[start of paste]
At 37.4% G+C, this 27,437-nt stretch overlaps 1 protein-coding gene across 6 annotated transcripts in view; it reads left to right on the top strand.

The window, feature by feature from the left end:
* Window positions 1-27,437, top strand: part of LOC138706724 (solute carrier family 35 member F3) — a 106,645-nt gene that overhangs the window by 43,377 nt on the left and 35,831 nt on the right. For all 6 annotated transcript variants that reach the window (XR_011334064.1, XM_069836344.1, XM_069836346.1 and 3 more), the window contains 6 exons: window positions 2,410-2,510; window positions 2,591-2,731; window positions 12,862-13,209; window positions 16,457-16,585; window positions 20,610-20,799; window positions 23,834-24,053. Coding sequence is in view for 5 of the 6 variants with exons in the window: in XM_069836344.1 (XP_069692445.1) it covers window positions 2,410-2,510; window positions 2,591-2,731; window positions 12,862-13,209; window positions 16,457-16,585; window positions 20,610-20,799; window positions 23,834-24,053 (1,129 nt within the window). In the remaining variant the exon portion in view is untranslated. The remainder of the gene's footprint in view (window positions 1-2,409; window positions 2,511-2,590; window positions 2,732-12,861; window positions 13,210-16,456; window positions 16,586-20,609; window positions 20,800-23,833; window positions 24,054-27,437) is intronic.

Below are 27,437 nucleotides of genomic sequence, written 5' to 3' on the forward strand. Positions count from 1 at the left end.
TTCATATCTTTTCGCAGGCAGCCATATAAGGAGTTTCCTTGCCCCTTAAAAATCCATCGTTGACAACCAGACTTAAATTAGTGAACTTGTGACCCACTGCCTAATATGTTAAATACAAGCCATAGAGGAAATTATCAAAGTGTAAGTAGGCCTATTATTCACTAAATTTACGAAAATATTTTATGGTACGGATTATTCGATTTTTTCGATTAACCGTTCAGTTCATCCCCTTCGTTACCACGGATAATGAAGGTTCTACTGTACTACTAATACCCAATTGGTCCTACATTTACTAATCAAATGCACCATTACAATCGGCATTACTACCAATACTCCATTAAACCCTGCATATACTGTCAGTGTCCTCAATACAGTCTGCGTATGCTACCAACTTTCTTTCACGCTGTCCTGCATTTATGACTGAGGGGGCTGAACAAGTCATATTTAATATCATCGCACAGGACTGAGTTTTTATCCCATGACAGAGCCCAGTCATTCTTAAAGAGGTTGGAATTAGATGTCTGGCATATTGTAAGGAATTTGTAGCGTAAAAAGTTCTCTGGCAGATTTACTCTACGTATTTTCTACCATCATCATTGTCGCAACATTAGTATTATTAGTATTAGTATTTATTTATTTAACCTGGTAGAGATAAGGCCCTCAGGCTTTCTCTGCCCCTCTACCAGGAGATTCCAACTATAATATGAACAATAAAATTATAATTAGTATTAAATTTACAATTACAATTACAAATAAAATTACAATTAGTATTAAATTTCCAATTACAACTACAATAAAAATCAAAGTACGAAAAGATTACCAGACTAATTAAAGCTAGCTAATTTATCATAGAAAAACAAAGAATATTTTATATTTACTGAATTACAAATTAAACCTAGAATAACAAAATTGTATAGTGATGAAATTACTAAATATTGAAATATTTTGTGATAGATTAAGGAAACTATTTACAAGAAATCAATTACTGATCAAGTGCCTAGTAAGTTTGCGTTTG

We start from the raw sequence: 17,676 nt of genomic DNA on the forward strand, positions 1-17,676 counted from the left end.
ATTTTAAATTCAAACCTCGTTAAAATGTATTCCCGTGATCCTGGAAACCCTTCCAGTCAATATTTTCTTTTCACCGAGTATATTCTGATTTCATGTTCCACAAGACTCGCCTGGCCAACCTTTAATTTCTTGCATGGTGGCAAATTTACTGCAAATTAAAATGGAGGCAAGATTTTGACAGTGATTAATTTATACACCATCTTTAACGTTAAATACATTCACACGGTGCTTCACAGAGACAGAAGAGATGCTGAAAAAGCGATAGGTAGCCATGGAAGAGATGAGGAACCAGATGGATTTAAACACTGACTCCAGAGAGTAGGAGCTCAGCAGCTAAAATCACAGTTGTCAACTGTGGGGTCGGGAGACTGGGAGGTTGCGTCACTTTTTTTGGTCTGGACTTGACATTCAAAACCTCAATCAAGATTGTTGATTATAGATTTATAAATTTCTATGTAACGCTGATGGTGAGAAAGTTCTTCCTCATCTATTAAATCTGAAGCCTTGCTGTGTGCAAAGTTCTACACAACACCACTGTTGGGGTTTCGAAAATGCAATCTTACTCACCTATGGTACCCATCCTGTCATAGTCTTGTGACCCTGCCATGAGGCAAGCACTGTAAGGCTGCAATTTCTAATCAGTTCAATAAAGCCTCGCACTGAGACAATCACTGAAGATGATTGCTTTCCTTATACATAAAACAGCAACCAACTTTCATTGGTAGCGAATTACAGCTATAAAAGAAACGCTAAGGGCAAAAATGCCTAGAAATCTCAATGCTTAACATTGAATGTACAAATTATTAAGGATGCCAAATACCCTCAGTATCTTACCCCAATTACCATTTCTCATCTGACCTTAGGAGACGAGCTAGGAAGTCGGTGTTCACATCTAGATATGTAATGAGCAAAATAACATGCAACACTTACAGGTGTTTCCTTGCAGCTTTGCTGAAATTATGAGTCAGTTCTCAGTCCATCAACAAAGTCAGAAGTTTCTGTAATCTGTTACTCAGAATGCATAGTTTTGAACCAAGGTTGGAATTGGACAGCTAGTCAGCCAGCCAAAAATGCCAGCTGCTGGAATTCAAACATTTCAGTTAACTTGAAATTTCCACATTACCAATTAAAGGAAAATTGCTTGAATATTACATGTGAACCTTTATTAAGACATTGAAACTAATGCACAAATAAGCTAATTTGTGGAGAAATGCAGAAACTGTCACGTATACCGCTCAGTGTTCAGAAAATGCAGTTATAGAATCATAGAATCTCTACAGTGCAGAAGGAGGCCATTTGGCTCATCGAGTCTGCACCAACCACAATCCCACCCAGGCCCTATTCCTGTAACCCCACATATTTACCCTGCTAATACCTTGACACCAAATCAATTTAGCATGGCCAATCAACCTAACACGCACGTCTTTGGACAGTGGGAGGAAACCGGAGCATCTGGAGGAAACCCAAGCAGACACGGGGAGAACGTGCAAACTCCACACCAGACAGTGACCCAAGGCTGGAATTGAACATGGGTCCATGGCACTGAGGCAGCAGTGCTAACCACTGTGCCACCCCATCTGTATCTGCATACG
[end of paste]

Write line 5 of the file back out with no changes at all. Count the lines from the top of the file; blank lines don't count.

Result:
TTCATATCTTTTCGCAGGCAGCCATATAAGGAGTTTCCTTGCCCCTTAAAAATCCATCGTTGACAACCAGACTTAAATTAGTGAACTTGTGACCCACTGCCTAATATGTTAAATACAAGCCATAGAGGAAATTATCAAAGTGTAAGTAGGCCTATTATTCACTAAATTTACGAAAATATTTTATGGTACGGATTATTCGATTTTTTCGATTAACCGTTCAGTTCATCCCCTTCGTTACCACGGATAATGAAGGTTCTACTGTACTACTAATACCCAATTGGTCCTACATTTACTAATCAAATGCACCATTACAATCGGCATTACTACCAATACTCCATTAAACCCTGCATATACTGTCAGTGTCCTCAATACAGTCTGCGTATGCTACCAACTTTCTTTCACGCTGTCCTGCATTTATGACTGAGGGGGCTGAACAAGTCATATTTAATATCATCGCACAGGACTGAGTTTTTATCCCATGACAGAGCCCAGTCATTCTTAAAGAGGTTGGAATTAGATGTCTGGCATATTGTAAGGAATTTGTAGCGTAAAAAGTTCTCTGGCAGATTTACTCTACGTATTTTCTACCATCATCATTGTCGCAACATTAGTATTATTAGTATTAGTATTTATTTATTTAACCTGGTAGAGATAAGGCCCTCAGGCTTTCTCTGCCCCTCTACCAGGAGATTCCAACTATAATATGAACAATAAAATTATAATTAGTATTAAATTTACAATTACAATTACAAATAAAATTACAATTAGTATTAAATTTCCAATTACAACTACAATAAAAATCAAAGTACGAAAAGATTACCAGACTAATTAAAGCTAGCTAATTTATCATAGAAAAACAAAGAATATTTTATATTTACTGAATTACAAATTAAACCTAGAATAACAAAATTGTATAGTGATGAAATTACTAAATATTGAAATATTTTGTGATAGATTAAGGAAACTATTTACAAGAAATCAATTACTGATCAAGTGCCTAGTAAGTTTGCGTTTG